The total number of operations performed in NHS hospitals in England from 1990 to 2004 stratified by the age of the patient at operation were obtained from HES (see figure 2). These numbers were scaled up by a factor of 1.2 to account for the difference in population size between England and Great Britain and by a further factor of 1.15 to account for 15% of operations that are undertaken in the private sector (Economics & Division 2001).

## 4. Model structure

The model used here builds on previous models used to describe vCJD transmission (Ghani *et al*. 2003; Clarke & Ghani 2005). The population is described in a deterministic compartmental model, stratified by birth cohort *c*. A flowchart for one cohort of the model is depicted in figure 3. The population is subdivided into susceptibles *X*_{c}, primary infected (by beef consumption) and secondary infected (by surgery) . Infection can either be pre-clinical, with individuals going on to develop clinical disease at the end of the incubation period, or sub-clinical, meaning that individuals never develop clinical disease. The first part of the incubation period is assumed to be non-infectious, whereas the later stages of the incubation period are infectious at a constant level. It shall be assumed that the distribution of the non-infectious period for those with sub-clinical infection is identical to that for the pre-clinically infected.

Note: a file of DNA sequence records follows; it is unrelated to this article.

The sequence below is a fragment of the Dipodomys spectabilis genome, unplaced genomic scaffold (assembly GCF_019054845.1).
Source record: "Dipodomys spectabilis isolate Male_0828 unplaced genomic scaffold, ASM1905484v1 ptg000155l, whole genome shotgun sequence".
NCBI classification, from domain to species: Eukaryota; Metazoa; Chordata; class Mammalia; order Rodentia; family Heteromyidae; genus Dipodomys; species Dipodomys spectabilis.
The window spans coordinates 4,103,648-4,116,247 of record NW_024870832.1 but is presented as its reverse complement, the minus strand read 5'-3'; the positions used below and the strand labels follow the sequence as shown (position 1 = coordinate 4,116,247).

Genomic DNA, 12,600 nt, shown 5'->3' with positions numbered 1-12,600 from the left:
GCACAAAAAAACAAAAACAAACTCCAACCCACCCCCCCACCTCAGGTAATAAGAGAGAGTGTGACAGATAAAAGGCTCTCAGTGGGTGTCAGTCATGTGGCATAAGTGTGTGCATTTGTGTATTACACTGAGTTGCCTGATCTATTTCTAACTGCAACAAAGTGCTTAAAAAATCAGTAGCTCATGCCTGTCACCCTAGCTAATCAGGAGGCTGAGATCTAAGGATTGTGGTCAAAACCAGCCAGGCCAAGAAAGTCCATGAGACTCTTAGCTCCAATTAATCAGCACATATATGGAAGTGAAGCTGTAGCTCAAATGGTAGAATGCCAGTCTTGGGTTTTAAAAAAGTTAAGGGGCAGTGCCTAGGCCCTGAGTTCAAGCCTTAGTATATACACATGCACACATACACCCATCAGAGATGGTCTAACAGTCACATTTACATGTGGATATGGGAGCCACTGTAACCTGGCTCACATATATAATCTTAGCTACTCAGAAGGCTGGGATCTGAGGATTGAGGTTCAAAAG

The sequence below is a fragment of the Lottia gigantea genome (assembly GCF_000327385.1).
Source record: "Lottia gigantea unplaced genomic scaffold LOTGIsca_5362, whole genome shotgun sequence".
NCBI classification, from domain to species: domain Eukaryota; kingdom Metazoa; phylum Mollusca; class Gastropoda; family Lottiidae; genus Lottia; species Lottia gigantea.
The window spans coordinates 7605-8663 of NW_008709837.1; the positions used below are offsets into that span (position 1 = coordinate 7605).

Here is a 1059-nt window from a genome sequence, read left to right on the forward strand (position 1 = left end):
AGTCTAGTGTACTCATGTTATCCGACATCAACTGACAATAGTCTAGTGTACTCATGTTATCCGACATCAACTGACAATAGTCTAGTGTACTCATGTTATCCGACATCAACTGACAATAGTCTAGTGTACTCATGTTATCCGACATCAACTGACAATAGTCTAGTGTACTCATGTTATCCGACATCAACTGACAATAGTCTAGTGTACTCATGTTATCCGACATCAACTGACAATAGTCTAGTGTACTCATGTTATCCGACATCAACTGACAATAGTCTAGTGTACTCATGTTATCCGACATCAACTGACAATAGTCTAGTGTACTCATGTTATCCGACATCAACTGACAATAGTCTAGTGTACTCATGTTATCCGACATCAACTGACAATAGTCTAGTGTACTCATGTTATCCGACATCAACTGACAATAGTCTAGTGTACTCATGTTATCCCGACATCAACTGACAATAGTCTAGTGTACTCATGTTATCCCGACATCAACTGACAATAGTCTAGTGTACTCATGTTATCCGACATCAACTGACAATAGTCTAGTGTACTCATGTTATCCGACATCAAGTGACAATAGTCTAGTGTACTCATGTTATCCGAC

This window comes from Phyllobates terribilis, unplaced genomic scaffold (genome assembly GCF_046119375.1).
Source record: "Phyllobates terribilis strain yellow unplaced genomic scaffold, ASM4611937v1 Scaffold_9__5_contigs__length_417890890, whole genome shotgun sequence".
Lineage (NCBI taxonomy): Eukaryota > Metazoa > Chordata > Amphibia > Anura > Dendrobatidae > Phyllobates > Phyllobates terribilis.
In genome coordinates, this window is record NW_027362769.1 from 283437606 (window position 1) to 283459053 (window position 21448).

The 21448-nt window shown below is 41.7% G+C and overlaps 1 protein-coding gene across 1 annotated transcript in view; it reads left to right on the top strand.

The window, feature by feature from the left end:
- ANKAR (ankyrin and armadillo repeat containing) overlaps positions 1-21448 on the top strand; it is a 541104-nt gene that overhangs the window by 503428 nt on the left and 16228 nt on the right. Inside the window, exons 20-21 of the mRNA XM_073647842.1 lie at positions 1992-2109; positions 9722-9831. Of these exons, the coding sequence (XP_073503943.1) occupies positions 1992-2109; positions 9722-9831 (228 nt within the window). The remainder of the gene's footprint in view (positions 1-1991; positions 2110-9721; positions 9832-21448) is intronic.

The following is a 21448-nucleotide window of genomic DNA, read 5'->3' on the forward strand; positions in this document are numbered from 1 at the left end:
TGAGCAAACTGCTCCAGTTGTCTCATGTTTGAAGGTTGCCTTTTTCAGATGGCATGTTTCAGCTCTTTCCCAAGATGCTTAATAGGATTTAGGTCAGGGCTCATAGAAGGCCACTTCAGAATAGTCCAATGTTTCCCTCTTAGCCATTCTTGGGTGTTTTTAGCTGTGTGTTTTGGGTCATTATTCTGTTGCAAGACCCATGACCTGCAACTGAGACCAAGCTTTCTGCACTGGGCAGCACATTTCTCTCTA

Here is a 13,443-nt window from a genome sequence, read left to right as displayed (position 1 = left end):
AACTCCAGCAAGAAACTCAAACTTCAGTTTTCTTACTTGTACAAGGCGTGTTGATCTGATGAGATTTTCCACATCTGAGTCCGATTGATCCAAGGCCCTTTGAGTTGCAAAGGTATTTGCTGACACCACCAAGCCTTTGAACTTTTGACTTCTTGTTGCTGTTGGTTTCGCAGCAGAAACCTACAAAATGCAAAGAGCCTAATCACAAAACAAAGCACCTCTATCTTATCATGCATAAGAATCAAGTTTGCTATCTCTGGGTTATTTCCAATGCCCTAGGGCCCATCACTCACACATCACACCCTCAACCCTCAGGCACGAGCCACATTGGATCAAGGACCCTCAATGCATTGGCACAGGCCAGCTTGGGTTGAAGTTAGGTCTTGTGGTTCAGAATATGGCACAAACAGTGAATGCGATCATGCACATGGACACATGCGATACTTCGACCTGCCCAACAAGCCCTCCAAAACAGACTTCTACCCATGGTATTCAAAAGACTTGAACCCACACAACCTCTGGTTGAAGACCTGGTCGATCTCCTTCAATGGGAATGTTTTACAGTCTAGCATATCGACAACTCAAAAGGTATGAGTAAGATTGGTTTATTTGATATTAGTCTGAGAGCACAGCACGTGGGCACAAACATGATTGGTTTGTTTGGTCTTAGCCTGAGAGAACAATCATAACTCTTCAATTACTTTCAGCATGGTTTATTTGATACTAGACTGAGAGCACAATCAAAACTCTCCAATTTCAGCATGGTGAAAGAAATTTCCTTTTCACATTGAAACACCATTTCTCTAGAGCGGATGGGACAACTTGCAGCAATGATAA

Previous studies have found that the incubation period distribution for pre-clinical vCJD infections is well approximated by a Γ-distribution. To model Γ-distributed incubation periods, the infected population is partitioned into *F* consecutive compartments with exponentially distributed waiting times in each. More precisely, a pre-clinically infected individual must pass through each of the *F* stages before dying, becoming infectious after *f*_{min} stages. Similarly, a sub-clinically infected individual must pass through *f*_{min} stages before becoming infectious. The purpose of the *F* stages is not to mimic an underlying aetiological process, but to ensure the incubation period is Γ-distributed. Also, the waiting time in the non-infectious and infectious parts of the incubation periods follow Γ-distributions, with means summing to the mean of the total incubation period.